Speaking with LEADERSHIP Sunday, Mrs Anita Ola who is the administrative officer for Cornerstone Montessori Schools, Abuja said that they use both the Nigerian and the British curriculum in teaching their students. This was because they use both curricular to get the best out of the students, “Most of the Nigerian schools use the Nigerian curriculum but everyone knows that the British have the best quality of education in the world. So what we do is to fuse the British with the Nigerian system and that has been working for us. With that we use both British and Nigerian books in teaching our students”. She said.
Mr Friday Onwuka is the principal of the Abuja International Academy and he was of the opinion that the Nigerian curriculum was good enough but that there had to be more practical aspect of the curriculum. “We use Nigerian books because we follow the Nigeria curriculum strictly but I think they need to make the curriculum more practical. There are some schools that use foreign curriculums and they are more practical so people tend to prefer them”. He said.
Mrs Jemima Koledoye, the head teacher at the Grace of God Montessori school stated that the Montessori system is Italian but it has been modified to fit into the Nigerian system because it helps the student get a better grasp of the subject thought. “Some of the books we use are Nigerian but we have to use some foreign books in order to make it easier for the student to understand what we teach them. I know the government is trying their best but we would like the Nigerian curriculum to be improved so that it’s not just about theory but the practical aspect of each subject be emphasised. That is what will change the educational scope in Nigeria”. She said.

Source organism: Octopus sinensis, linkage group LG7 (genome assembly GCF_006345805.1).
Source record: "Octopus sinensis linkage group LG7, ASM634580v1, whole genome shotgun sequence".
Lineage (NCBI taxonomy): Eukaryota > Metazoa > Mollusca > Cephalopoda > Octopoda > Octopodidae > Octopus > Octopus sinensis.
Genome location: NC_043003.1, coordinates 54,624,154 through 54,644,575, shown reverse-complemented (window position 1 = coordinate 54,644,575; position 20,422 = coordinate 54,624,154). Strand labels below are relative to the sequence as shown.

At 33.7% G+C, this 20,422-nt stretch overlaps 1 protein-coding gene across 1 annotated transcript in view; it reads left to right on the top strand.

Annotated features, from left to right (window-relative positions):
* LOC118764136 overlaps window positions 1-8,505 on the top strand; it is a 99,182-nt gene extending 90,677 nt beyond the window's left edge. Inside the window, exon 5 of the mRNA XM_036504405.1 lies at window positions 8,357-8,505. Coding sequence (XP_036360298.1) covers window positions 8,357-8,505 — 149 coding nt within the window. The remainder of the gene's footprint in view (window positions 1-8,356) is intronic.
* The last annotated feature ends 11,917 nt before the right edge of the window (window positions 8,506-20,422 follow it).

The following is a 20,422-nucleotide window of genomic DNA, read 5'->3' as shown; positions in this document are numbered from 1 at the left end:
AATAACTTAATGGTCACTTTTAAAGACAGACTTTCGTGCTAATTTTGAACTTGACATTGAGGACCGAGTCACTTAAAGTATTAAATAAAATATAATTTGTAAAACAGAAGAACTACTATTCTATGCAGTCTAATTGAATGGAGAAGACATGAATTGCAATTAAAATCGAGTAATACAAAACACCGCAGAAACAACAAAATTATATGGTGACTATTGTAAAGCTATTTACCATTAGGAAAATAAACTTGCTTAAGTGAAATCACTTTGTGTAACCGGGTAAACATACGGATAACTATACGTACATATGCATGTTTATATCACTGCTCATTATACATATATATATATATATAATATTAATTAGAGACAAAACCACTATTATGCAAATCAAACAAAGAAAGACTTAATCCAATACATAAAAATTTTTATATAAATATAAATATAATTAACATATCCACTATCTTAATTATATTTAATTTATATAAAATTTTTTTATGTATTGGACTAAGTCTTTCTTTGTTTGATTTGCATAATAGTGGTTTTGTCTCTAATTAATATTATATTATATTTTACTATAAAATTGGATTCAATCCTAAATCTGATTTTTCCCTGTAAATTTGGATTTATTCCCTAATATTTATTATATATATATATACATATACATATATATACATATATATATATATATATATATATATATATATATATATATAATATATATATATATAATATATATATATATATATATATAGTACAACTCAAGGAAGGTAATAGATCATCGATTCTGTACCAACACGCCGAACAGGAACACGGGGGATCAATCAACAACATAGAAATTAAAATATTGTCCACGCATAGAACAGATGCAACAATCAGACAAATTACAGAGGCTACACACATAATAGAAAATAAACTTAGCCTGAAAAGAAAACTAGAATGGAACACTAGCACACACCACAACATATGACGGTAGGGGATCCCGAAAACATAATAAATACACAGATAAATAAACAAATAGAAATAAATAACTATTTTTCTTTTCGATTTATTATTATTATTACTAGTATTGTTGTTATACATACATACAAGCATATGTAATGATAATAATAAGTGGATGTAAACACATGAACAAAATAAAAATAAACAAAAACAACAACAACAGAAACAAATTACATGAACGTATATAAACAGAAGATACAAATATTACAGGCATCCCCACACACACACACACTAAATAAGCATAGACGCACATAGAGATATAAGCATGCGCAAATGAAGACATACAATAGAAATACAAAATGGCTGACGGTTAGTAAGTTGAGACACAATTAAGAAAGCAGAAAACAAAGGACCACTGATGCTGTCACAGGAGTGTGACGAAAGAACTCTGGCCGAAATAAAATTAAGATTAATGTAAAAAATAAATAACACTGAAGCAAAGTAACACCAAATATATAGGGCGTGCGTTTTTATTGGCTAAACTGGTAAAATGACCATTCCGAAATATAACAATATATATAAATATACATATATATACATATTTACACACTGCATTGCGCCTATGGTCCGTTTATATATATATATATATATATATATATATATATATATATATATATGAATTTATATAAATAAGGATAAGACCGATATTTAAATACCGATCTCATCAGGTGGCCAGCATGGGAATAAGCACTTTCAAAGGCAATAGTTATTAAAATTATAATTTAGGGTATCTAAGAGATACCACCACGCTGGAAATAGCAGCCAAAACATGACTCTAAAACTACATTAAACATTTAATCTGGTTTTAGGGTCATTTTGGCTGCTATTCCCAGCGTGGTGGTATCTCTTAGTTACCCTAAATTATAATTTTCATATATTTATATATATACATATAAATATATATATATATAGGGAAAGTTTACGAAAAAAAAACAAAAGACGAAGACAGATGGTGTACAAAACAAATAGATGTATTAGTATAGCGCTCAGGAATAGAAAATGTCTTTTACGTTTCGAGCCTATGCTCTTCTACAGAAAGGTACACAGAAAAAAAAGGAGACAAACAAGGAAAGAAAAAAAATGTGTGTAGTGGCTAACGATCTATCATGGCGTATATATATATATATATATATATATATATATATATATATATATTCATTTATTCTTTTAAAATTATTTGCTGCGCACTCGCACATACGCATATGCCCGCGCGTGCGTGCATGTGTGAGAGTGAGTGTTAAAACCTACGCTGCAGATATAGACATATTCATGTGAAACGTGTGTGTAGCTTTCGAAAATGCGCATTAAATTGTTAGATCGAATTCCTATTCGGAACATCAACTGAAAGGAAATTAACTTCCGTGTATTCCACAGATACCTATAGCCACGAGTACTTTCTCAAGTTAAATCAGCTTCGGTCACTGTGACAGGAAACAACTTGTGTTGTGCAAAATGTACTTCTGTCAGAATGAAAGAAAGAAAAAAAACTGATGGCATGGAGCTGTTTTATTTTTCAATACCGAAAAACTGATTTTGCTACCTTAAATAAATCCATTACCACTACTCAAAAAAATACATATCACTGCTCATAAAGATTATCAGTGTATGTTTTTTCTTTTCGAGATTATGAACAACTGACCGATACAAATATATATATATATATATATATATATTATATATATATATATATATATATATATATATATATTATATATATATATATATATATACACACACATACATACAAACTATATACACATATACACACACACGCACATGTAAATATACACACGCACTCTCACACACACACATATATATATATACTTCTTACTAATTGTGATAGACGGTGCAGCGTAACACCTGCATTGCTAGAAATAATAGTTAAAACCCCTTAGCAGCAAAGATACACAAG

Emem Opashi is an educational consultant in the FCT and she insists that the Nigerian curriculum has to be modified in terms of being more practical, “I have been a teacher for years now and I notice that the best way to teach a child is thorough practical ways. If you are teaching mathematics for instance then it should not be too abstract to the child or he may not understand. It’s this practical aspect that is lacking in the Nigerian system. We have very brilliant children in this country. Why do you think they do so well when they study abroad? So we need to develop our curriculum and teaching techniques so we do not have to send our children aboard”. She said
It has been reported that the Nigerian Educational Research and Development Council headed by Professor Godswill Obioma, is going to various parts of the country to train teachers in the use of the Basic Education Curriculum and the importance of establishment of the Universal Basic Education programme for primary and junior secondary schools. However, since the primary and secondary education are basic, the content of the curriculum need to be modified in such a way that student are able to show what they know. When these children now proceed to the university they will not be at total loss.